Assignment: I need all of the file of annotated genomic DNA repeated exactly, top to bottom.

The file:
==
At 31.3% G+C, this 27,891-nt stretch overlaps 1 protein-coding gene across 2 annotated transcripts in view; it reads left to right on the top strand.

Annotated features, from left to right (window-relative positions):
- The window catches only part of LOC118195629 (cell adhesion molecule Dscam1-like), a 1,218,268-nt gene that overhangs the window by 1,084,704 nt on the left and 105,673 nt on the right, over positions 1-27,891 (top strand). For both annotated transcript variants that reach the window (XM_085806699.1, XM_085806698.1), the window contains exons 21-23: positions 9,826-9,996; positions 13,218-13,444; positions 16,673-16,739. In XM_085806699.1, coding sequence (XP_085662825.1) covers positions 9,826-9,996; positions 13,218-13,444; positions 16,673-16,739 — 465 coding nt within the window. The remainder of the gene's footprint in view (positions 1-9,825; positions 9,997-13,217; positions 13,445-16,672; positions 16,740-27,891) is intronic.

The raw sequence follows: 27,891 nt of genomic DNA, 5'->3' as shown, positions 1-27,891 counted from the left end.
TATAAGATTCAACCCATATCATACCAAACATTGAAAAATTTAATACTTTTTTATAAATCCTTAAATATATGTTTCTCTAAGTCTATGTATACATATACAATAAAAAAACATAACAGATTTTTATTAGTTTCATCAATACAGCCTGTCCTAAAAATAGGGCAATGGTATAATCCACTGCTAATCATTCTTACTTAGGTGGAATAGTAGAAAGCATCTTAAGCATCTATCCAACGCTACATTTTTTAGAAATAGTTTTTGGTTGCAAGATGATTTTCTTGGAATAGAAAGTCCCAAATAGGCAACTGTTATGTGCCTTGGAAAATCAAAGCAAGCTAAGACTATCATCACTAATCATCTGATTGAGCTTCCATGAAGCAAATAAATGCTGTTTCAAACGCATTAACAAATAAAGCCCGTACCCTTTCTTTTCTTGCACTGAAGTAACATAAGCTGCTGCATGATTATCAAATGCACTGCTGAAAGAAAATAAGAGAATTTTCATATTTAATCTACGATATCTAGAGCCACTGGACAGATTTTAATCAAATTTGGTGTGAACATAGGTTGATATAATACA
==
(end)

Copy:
At 31.3% G+C, this 27,891-nt stretch overlaps 1 protein-coding gene across 2 annotated transcripts in view; it reads left to right on the top strand.

Annotated features, from left to right (window-relative positions):
- The window catches only part of LOC118195629 (cell adhesion molecule Dscam1-like), a 1,218,268-nt gene that overhangs the window by 1,084,704 nt on the left and 105,673 nt on the right, over positions 1-27,891 (top strand). For both annotated transcript variants that reach the window (XM_085806699.1, XM_085806698.1), the window contains exons 21-23: positions 9,826-9,996; positions 13,218-13,444; positions 16,673-16,739. In XM_085806699.1, coding sequence (XP_085662825.1) covers positions 9,826-9,996; positions 13,218-13,444; positions 16,673-16,739 — 465 coding nt within the window. The remainder of the gene's footprint in view (positions 1-9,825; positions 9,997-13,217; positions 13,445-16,672; positions 16,740-27,891) is intronic.

The raw sequence follows: 27,891 nt of genomic DNA, 5'->3' as shown, positions 1-27,891 counted from the left end.
TATAAGATTCAACCCATATCATACCAAACATTGAAAAATTTAATACTTTTTTATAAATCCTTAAATATATGTTTCTCTAAGTCTATGTATACATATACAATAAAAAAACATAACAGATTTTTATTAGTTTCATCAATACAGCCTGTCCTAAAAATAGGGCAATGGTATAATCCACTGCTAATCATTCTTACTTAGGTGGAATAGTAGAAAGCATCTTAAGCATCTATCCAACGCTACATTTTTTAGAAATAGTTTTTGGTTGCAAGATGATTTTCTTGGAATAGAAAGTCCCAAATAGGCAACTGTTATGTGCCTTGGAAAATCAAAGCAAGCTAAGACTATCATCACTAATCATCTGATTGAGCTTCCATGAAGCAAATAAATGCTGTTTCAAACGCATTAACAAATAAAGCCCGTACCCTTTCTTTTCTTGCACTGAAGTAACATAAGCTGCTGCATGATTATCAAATGCACTGCTGAAAGAAAATAAGAGAATTTTCATATTTAATCTACGATATCTAGAGCCACTGGACAGATTTTAATCAAATTTGGTGTGAACATAGGTTGATATAATACA